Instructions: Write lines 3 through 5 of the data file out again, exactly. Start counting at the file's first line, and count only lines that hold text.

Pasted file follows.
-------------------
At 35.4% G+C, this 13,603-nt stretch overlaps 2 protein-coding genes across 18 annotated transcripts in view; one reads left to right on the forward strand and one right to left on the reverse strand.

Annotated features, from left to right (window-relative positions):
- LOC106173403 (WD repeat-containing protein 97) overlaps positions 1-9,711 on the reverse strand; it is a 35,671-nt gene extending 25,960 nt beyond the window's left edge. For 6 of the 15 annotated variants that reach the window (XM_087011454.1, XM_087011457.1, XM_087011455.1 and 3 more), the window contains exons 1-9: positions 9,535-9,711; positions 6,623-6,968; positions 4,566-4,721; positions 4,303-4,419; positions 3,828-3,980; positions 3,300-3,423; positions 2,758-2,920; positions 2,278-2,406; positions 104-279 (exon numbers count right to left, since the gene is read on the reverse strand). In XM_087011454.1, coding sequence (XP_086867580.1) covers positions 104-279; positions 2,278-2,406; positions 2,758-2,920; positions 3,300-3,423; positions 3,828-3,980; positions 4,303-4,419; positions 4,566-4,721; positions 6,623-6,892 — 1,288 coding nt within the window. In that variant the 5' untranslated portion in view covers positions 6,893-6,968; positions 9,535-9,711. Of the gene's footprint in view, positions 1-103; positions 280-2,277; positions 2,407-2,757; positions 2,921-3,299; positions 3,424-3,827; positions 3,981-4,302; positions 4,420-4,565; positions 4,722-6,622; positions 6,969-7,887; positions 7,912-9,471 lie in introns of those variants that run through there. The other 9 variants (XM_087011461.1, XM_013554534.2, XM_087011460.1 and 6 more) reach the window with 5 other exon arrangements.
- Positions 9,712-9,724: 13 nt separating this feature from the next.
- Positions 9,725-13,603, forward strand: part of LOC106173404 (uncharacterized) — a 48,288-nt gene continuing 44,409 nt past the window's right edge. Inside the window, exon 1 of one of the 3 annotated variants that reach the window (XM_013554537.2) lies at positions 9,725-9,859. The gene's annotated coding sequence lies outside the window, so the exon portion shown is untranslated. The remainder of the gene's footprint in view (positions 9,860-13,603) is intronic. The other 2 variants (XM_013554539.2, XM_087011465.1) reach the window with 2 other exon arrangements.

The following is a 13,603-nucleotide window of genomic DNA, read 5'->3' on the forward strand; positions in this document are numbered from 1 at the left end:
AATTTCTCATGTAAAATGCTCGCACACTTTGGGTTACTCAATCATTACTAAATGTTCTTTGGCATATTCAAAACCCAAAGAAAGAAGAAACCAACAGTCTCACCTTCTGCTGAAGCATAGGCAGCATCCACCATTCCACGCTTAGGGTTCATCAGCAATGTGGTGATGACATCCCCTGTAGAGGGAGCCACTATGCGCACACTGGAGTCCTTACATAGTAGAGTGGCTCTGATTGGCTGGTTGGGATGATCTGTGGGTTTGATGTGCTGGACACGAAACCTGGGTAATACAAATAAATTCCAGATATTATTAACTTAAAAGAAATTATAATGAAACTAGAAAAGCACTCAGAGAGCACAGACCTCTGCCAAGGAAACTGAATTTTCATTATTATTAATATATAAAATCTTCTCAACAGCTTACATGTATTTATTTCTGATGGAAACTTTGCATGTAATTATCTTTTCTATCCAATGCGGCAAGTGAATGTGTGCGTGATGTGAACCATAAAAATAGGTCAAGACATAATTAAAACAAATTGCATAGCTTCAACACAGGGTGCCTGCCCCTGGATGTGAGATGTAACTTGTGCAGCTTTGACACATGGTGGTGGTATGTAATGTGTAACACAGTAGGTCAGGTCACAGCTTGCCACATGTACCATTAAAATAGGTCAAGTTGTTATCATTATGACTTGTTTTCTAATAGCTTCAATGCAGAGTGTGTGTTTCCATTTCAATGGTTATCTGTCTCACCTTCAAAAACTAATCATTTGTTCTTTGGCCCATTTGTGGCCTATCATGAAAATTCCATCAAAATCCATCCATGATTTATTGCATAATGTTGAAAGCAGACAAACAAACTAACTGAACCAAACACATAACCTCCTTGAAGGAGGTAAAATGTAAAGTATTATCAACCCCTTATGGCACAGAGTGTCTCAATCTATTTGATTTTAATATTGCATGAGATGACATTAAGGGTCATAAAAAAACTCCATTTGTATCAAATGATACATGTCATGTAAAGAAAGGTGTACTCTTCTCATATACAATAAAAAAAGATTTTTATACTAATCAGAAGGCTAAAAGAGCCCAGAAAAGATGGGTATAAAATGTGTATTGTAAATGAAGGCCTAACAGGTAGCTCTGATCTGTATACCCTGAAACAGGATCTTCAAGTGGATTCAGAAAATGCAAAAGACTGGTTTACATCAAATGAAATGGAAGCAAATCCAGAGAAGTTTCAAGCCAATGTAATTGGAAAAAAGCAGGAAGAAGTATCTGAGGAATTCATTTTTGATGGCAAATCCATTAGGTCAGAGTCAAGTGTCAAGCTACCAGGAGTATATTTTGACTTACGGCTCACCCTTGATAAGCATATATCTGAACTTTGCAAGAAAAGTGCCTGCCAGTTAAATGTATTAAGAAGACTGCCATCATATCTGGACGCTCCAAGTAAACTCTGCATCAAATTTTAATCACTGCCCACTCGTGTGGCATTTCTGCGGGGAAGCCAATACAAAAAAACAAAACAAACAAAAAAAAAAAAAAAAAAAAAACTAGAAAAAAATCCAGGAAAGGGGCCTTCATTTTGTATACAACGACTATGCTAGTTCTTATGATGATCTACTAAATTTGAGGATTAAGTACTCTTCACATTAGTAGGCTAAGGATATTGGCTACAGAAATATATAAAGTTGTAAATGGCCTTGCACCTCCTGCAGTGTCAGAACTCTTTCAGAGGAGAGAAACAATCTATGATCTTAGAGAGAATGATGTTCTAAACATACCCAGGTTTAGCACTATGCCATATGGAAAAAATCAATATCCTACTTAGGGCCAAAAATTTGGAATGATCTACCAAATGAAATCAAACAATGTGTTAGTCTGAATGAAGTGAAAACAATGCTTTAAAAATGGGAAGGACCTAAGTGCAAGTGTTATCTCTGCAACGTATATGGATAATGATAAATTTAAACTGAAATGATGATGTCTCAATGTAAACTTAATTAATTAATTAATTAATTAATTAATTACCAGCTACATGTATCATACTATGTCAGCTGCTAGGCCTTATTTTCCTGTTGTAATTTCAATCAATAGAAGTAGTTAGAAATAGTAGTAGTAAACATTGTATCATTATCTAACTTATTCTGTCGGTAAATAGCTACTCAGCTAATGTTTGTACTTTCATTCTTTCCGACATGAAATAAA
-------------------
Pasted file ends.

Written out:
- LOC106173403 (WD repeat-containing protein 97) overlaps positions 1-9,711 on the reverse strand; it is a 35,671-nt gene extending 25,960 nt beyond the window's left edge. For 6 of the 15 annotated variants that reach the window (XM_087011454.1, XM_087011457.1, XM_087011455.1 and 3 more), the window contains exons 1-9: positions 9,535-9,711; positions 6,623-6,968; positions 4,566-4,721; positions 4,303-4,419; positions 3,828-3,980; positions 3,300-3,423; positions 2,758-2,920; positions 2,278-2,406; positions 104-279 (exon numbers count right to left, since the gene is read on the reverse strand). In XM_087011454.1, coding sequence (XP_086867580.1) covers positions 104-279; positions 2,278-2,406; positions 2,758-2,920; positions 3,300-3,423; positions 3,828-3,980; positions 4,303-4,419; positions 4,566-4,721; positions 6,623-6,892 — 1,288 coding nt within the window. In that variant the 5' untranslated portion in view covers positions 6,893-6,968; positions 9,535-9,711. Of the gene's footprint in view, positions 1-103; positions 280-2,277; positions 2,407-2,757; positions 2,921-3,299; positions 3,424-3,827; positions 3,981-4,302; positions 4,420-4,565; positions 4,722-6,622; positions 6,969-7,887; positions 7,912-9,471 lie in introns of those variants that run through there. The other 9 variants (XM_087011461.1, XM_013554534.2, XM_087011460.1 and 6 more) reach the window with 5 other exon arrangements.
- Positions 9,712-9,724: 13 nt separating this feature from the next.
- Positions 9,725-13,603, forward strand: part of LOC106173404 (uncharacterized) — a 48,288-nt gene continuing 44,409 nt past the window's right edge. Inside the window, exon 1 of one of the 3 annotated variants that reach the window (XM_013554537.2) lies at positions 9,725-9,859. The gene's annotated coding sequence lies outside the window, so the exon portion shown is untranslated. The remainder of the gene's footprint in view (positions 9,860-13,603) is intronic. The other 2 variants (XM_013554539.2, XM_087011465.1) reach the window with 2 other exon arrangements.